If you live in a world where the Vulcan salute is a standard way of expressing good will and salutation, shouldn’t you be eager to do it well instead of dismissing it as “just a social construct”?
Courtesy is a great example of how concern for culture-transcendent categories (love, respect, honor, gender, value) amplifies our concern for social constructs (gestures, colors, symbols, apparel, phrases, tones).
For example: Shaking someone’s hand isn’t inherently courteous. But if you live in America and you want to be courteous, you end up learning to shake another’s hand. You don’t dismiss it with, “Shaking hands is just a social construct.” Instead you say, “What are the culturally appropriate expressions of this culture-transcendent category of human honor and respect?”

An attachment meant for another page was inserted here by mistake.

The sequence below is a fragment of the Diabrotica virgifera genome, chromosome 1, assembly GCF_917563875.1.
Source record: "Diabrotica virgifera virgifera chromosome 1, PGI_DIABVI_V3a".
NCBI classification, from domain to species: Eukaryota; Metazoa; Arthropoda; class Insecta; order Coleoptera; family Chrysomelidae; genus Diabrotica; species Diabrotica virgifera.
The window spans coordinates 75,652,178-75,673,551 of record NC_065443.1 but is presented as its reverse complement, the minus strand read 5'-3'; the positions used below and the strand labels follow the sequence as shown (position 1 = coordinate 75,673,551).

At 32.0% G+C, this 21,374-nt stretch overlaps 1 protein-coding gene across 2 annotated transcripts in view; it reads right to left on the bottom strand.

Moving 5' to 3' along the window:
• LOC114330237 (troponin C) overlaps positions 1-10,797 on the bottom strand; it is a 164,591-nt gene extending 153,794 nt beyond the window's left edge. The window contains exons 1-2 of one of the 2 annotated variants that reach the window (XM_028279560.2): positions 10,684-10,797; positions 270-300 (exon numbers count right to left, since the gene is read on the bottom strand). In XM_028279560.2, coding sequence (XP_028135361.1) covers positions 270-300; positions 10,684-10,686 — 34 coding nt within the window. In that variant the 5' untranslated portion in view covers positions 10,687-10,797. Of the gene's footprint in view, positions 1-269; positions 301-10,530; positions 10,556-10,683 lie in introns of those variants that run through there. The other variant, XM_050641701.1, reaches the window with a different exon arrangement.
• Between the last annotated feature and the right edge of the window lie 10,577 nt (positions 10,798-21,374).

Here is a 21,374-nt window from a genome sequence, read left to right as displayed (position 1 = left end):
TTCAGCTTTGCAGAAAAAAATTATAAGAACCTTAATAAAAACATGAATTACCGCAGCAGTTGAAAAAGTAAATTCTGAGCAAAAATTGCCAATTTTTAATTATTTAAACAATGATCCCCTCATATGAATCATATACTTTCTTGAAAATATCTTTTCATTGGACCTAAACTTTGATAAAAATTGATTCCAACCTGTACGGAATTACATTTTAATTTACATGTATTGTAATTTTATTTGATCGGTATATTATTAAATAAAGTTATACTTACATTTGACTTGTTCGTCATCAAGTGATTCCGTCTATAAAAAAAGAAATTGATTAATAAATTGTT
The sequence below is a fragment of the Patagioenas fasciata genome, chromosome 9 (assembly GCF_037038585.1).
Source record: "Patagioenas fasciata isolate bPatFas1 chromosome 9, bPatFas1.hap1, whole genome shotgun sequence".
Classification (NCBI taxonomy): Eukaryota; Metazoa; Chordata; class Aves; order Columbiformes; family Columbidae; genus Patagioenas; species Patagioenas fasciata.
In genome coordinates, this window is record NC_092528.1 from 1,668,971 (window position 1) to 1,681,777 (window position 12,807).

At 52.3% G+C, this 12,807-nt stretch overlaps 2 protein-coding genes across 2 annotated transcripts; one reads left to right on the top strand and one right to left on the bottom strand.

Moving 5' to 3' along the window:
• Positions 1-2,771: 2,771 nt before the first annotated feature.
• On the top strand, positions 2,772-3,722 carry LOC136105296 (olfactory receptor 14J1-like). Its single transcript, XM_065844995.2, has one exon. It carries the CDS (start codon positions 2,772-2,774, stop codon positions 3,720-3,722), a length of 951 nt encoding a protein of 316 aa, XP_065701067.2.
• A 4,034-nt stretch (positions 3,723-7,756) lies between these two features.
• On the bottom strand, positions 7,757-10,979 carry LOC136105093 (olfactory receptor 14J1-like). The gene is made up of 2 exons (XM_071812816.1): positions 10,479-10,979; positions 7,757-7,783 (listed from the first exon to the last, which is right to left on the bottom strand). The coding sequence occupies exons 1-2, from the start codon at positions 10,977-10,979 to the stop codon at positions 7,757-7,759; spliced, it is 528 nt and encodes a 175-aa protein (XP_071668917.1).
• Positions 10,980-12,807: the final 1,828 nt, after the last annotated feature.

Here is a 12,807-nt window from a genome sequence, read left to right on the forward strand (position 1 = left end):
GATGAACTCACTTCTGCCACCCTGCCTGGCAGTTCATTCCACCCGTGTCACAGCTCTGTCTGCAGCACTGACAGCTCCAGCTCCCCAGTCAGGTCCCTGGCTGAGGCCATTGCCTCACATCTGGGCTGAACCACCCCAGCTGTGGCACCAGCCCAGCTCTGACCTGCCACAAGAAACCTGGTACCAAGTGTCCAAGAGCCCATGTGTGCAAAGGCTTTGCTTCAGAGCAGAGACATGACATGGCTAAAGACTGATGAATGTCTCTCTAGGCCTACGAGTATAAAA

I wonder if dismissing such expressions as mere “social constructs” is often a way of dismissing the reality to which the social construct is meant to point. We humans have a way of veiling our complaints about messages with complaints about manners. Maybe we are too arrogant to submit to reasonable standard cultural expressions because we didn’t get to pick them. Maybe we are upset that our identity and culture is largely involuntary.